4. P.A.--Yes, you're definitely a risk-taker with a strong will and mind. I admire you for that. the main thing is never give up. I leanred to play golf at age 40 and became obsessed with it--just like I ma now with writing. But I don't think I am in your category of hihg risk-takers! I'm not that brave--good for you. Celia

  5. I went back to school at 40 and became a network engineer. That's the job that took me to the second foreign country I lived in alone, Bermuda. The first one was Los Angeles, a wholly foreign place to me since I grew up in a small, semi-rural community in Canada. Quite a culture shock!

  6. Hi Celia,
    Interesting question...
    In my younger days I was quite the risk-taker. Always had to climb the next tree or ridge, ride the most spirited horses, jump the highest fences, and take the dare. LOL
    Having my son cured me of most of that sort of risk-taking. But then my writing took an unexpected turn and I find myself taking risks once again. But I pray about them now and try to make them calculated risks instead of foolish ones.

  7. I think I work myself up to being a risk taker. I run to the edge, stop and back up. Then I run to the edge, stop and back up. Then I finally squeeze my eyes shut, scream and jump.

  8. I too have to work myself into taking risks. But I take more since I am older. Like going to a new place. I am so afraid to meet new people. But I force myself, figuring what can they do to me. And then I find out they like me. It makes it worth taking risks.

  9. Hi Celia -
    I guess I am a risk taker. At age 40, with a native son suffering racism and a very ill daughter, I plunged into a second marriage. My husband had two sons, both ADD and one eventually emerged as a sociopath. At one point, all four were teenagers at the same time, however, we parents emerged still coherent.
    Now we have four adults, two of whom are good policeman - a sgt and a detective. Our daughter has two beautiful sons and manages an office for P and G and our sociopath seems to have settled down a bit, at least for this week.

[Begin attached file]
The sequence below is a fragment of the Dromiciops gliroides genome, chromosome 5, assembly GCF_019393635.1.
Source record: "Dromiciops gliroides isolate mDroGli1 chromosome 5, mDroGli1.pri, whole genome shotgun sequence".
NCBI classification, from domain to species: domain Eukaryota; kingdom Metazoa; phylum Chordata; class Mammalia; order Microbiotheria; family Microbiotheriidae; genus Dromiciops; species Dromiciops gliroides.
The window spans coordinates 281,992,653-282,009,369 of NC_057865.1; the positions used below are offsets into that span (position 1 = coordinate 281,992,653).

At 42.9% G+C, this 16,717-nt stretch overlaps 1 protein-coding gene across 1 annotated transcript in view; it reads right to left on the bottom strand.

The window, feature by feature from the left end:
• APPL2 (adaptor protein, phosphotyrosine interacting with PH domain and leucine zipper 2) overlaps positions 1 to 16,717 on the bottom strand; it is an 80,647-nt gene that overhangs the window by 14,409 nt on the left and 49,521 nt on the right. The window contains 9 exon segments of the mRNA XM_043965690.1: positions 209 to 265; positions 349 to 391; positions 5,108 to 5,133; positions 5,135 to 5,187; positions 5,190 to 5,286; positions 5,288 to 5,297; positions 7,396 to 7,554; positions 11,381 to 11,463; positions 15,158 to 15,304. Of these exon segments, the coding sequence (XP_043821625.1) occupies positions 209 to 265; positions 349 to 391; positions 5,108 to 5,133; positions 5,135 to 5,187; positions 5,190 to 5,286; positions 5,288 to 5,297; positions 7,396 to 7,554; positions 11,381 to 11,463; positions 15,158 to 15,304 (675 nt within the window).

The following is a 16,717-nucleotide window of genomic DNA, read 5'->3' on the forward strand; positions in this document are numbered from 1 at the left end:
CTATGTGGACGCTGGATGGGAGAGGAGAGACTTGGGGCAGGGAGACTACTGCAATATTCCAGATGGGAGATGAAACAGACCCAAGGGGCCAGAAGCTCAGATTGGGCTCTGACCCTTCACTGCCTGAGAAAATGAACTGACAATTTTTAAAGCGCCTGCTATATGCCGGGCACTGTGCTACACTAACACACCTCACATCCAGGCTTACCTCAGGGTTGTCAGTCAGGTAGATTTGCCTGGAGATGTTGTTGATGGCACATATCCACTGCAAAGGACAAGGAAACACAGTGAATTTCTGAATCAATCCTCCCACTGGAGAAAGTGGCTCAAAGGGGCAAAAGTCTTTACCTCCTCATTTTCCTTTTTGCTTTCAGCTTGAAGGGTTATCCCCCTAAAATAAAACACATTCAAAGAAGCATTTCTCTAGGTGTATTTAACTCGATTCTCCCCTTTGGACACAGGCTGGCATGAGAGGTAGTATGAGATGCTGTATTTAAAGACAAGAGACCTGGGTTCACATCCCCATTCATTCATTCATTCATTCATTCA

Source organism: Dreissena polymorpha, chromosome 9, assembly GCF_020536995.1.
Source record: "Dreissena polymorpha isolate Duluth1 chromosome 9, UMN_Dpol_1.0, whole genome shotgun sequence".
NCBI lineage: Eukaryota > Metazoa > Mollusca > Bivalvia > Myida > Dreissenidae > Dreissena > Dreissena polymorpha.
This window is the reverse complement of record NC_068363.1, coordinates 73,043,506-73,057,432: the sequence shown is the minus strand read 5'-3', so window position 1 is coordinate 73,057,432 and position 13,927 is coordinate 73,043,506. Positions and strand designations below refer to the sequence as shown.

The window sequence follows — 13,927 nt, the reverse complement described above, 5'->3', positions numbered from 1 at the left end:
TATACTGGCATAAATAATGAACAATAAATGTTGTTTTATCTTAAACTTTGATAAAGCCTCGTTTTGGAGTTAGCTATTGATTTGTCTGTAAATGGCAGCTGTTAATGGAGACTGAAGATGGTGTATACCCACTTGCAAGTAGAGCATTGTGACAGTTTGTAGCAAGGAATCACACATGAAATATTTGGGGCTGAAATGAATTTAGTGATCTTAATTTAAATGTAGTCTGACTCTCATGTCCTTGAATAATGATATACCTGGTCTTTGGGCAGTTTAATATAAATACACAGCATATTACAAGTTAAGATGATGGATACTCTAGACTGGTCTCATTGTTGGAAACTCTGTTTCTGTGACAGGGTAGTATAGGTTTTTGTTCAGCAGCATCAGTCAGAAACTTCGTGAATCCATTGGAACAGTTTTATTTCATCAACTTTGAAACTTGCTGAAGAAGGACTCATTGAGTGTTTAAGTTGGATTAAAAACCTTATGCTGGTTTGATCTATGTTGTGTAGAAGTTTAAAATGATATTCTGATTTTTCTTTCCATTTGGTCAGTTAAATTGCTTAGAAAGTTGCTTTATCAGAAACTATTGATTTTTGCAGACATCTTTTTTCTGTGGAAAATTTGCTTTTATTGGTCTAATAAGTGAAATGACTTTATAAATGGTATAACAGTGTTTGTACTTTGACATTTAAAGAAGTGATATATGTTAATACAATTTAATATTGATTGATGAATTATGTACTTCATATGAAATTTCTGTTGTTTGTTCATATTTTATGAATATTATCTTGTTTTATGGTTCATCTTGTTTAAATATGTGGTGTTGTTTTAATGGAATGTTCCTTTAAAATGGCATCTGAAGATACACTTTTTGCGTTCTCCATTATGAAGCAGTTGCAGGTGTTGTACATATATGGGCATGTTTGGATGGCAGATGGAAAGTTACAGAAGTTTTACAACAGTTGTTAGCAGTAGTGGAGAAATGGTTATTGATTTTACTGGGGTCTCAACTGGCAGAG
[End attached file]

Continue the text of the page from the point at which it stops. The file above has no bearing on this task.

Speaking of risk takers, my husband was a hostage negotiator. Lives depended on his words and I am proud to say a lot of people are alive today because of him. He never lost a hostage.
    In writing, I haven't even been daring enough to finish a book - non-fiction at least. As a journalist, I stuck my neck out a time or two and wrote a boook about an unusual murder - a neo-Nazi killing of a native man. It was published and I am proud to say, still selling after 15 years.
    So - I am half and half.
    I still don't go to the Mall yet though, as some of my 'best customers' were killers and no one seemed to properly appreciate my writings about their cases. The mall is a hangout for parolees.
    However, I am working on three MSs at the moment and intend to get one out on the 'please, please, please publishing trail' soon. Loved the Olympics and both of your boys. I was embarrassed by the 'Canada owns the podium' bit. Canadians are usually more polite but, none of us will ever know if BC is part of Canada or not! They are different.
    We visited Texas once upon a time, in the midst of a dust storm with rain. Never saw it rain mud before. Another first for the Lone Star state!
    Looking foward to reading your latest book.
    Happy trails
    connie sampson

  10. REBECCA--there's a difference in physical risks and personal risks. I'd never do anything that might harm my body, but I might do something that only my mind and emotions would be involved with. I've done the former when I was younger and more I'm afraid of hurting myself and breaking my fragile bones. You know, a thin frame with small bones that deterioate as we age. That's me. Ugh. I'd love to have big thick bones--no such luck.Celia

  11. MAEVE--you made me laugh! I can just se you running back and forth, trhing to decide to take the chance. I did that trying to dive into water. you know what? I never did it. Scared me to death. Celia

  12. MARY--I underatand. Risks that might only embarress us are okay. It's those that might break my body I can't take. Right now? I'm battling the idea of confronting someone who is standing in my way of getting something published--Can I do it? Ohhh, I don't know. We'll see. Celia

  13. CONNIE--egads!! What a life. You could write a best-seller or make a TV series from your experiences. I look like Pollyann next to you. I cannot imagine. You take care of yourself! Celia

  14. Celia -

    It's not so bad but I am very grateful for my husband and the fact that there is a new day every 24 hours!

    Best wishes

    connie sampson

  15. In celebration of Blogmania, I've passed along a blog award to you -

  16. Thank you, Cate! I'll find a place for it. Celia